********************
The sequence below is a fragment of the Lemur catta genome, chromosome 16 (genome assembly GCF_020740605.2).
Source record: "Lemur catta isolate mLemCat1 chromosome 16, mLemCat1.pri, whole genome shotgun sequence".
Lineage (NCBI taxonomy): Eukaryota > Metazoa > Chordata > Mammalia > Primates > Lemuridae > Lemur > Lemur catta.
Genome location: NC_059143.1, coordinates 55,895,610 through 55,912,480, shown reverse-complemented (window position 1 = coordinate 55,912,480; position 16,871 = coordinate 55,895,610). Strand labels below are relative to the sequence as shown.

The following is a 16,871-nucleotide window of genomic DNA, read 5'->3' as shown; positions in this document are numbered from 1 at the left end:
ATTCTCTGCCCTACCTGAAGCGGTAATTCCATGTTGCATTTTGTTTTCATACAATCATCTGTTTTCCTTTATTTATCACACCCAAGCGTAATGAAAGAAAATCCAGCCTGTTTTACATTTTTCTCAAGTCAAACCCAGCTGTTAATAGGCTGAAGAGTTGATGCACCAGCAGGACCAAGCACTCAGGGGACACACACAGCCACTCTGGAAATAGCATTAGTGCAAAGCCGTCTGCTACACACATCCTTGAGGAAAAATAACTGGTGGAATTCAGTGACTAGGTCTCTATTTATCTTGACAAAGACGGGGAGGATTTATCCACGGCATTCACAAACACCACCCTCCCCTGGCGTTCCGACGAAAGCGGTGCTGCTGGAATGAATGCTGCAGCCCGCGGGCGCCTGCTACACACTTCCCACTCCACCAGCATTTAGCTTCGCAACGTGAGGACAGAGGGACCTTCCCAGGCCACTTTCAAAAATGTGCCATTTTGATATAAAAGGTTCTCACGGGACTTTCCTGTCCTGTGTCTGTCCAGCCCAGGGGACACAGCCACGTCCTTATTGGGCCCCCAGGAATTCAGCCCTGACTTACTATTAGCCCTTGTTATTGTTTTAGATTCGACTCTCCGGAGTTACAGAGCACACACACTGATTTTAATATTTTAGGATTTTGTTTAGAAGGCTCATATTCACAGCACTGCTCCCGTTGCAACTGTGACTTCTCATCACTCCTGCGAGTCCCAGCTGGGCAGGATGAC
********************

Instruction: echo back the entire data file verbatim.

The sequence below is a fragment of the Lemur catta genome, chromosome 16 (genome assembly GCF_020740605.2).
Source record: "Lemur catta isolate mLemCat1 chromosome 16, mLemCat1.pri, whole genome shotgun sequence".
Lineage (NCBI taxonomy): Eukaryota > Metazoa > Chordata > Mammalia > Primates > Lemuridae > Lemur > Lemur catta.
Genome location: NC_059143.1, coordinates 55,895,610 through 55,912,480, shown reverse-complemented (window position 1 = coordinate 55,912,480; position 16,871 = coordinate 55,895,610). Strand labels below are relative to the sequence as shown.

The following is a 16,871-nucleotide window of genomic DNA, read 5'->3' as shown; positions in this document are numbered from 1 at the left end:
ATTCTCTGCCCTACCTGAAGCGGTAATTCCATGTTGCATTTTGTTTTCATACAATCATCTGTTTTCCTTTATTTATCACACCCAAGCGTAATGAAAGAAAATCCAGCCTGTTTTACATTTTTCTCAAGTCAAACCCAGCTGTTAATAGGCTGAAGAGTTGATGCACCAGCAGGACCAAGCACTCAGGGGACACACACAGCCACTCTGGAAATAGCATTAGTGCAAAGCCGTCTGCTACACACATCCTTGAGGAAAAATAACTGGTGGAATTCAGTGACTAGGTCTCTATTTATCTTGACAAAGACGGGGAGGATTTATCCACGGCATTCACAAACACCACCCTCCCCTGGCGTTCCGACGAAAGCGGTGCTGCTGGAATGAATGCTGCAGCCCGCGGGCGCCTGCTACACACTTCCCACTCCACCAGCATTTAGCTTCGCAACGTGAGGACAGAGGGACCTTCCCAGGCCACTTTCAAAAATGTGCCATTTTGATATAAAAGGTTCTCACGGGACTTTCCTGTCCTGTGTCTGTCCAGCCCAGGGGACACAGCCACGTCCTTATTGGGCCCCCAGGAATTCAGCCCTGACTTACTATTAGCCCTTGTTATTGTTTTAGATTCGACTCTCCGGAGTTACAGAGCACACACACTGATTTTAATATTTTAGGATTTTGTTTAGAAGGCTCATATTCACAGCACTGCTCCCGTTGCAACTGTGACTTCTCATCACTCCTGCGAGTCCCAGCTGGGCAGGATGAC